$80 Million and Lots of Questions on City’s Capital Plans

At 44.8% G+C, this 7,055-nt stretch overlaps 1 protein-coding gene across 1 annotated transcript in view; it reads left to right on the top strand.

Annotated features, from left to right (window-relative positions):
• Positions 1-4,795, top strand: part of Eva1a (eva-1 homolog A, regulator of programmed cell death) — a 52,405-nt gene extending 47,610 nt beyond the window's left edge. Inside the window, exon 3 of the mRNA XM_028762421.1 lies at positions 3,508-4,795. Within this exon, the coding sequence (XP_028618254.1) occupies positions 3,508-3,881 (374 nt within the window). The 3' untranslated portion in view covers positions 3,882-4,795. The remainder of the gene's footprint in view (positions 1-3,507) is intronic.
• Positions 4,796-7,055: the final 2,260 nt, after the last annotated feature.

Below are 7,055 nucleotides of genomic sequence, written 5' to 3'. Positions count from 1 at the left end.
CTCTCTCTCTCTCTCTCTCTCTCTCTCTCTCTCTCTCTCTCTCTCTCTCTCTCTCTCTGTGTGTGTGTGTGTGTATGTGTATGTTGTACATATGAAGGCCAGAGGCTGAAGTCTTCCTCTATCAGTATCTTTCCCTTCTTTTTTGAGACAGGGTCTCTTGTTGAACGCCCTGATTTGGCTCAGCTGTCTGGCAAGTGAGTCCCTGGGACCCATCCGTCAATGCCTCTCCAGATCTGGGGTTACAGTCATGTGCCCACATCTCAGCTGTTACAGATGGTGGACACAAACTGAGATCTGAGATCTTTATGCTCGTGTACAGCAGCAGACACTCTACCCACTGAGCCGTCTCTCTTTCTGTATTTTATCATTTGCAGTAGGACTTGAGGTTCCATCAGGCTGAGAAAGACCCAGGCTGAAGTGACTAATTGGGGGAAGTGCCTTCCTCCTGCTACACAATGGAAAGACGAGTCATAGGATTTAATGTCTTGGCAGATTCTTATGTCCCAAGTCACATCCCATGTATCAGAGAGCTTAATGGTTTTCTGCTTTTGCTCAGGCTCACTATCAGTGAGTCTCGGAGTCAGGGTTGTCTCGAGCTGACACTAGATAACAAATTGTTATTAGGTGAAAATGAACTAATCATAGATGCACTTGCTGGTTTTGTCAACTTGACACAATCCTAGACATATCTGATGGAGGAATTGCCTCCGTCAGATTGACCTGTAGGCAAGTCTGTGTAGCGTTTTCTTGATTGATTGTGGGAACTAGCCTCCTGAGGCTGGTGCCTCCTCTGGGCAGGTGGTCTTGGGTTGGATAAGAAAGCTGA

first_imgA summer downpour in July floods streets in Ocean City.At two meetings Saturday, Ocean City property owners sought details on the city’s $79.4 million five-year plan to improve roads, drainage, the beach, bay and boardwalk.The citizens are wondering if the massive spending will make a difference in their lives — give them a street that doesn’t flood or a bay deep enough to use their boats.The Ocean City Community Association sponsored the first meeting at the Ocean City Free Public Library, and Finance Director Frank Donato and Business Administrator Jim Mallon made a presentation on the city’s plan. Mayor Jay Gillian had been scheduled to attend, but he could not make it due to the flu.The presentation summarized the key elements of the plan:The newest five-year plan ramps up overall spending from $50 million to about $80 million.The plan would be funded by borrowing and capitalizes on “older debt falling off the table” and low interest rates available in part because of the city’s good bond rating.More detail on plans is available at ocnj.us/capital-projects.The plan allocates $28 million to road and drainage improvements over the next five years, including $8 million in the next year alone. A road improvement program schedule lists proposed projects, but the list of roads could change as work is designed, according to Donato. It includes $250,000 annually for the improvement of alleys.The plan allocates $5 million for bayside dredging, much of it dedicated to freeing up space in a spoils site to allow projects to proceed. Donato suggested actual dredging work would start from the area where an incomplete project left off — near 16th and 17th streets — and proceed northward.The plan would allow the continuation of a project to replace the boardwalk between Fifth and 12th streets. Next year’s work would be from Plaza Place (near Seventh Street) to Eighth Street. The following year would involve creation of a stronger concrete substructure to accommodate vehicle traffic to the Ocean City Music Pier in a stretch between Eighth and Ninth streets.The plan would allow for maintenance beach replenishment projects at both the north and south ends of the island on a three-year schedule.The presentation allowed time for questions, and as property owners asked about their specific situations, it became clear that the long-range plans do not yet include that level of detail.Within the road improvement plan, could the city break down the amount to be spent on paving and the amount to be spent on drainage improvements? Could condominium owners on the bayside (at their own expense) piggyback on city projects for dredging?The questions went mostly unanswered.At a second meeting sponsored by a subcommittee of the Fairness in Taxes community group, about 10 property owners asked similar questions about the city’s specific plans for tackling street flooding issues.The group wants to see more detail than is offered in the existing plans on how the city can remediate flooding.“We’re not going to stop until this is addressed, and that is my commitment to this group,” said Eric Sauder, a leader of the Ocean City Flooding subcommittee.The group had met on Feb. 12 but wanted to add a weekend date to allow nonresident property owners to participate.As they did at the earlier meeting, the owners shared stories of flooding that occurs not only during major storms and tidal events, but during summer downpours and even on sunny days — with salt water bubbling up through the city’s storm drain system.“We had floods in the ’70s, ’80s and ’90s, but they’re not as bad as they are now,” said Joe Kelly, who has owned property on 31st Street just off Haven Avenue for 35 years.Steve Frame said the crest of a redesigned Bayland Avenue acts as a wall that prevents water from draining.“It stands there all the time, even when it’s not raining,” Frame said.Carol Corley suggested that even something as simple as regular maintenance to keep storm drains from clogging could go a long way. It’s a job that her husband routinely takes on himself.The group is encouraging property owners to share written anecdotes and information on their flooding problems by emailing [email protected]last_img

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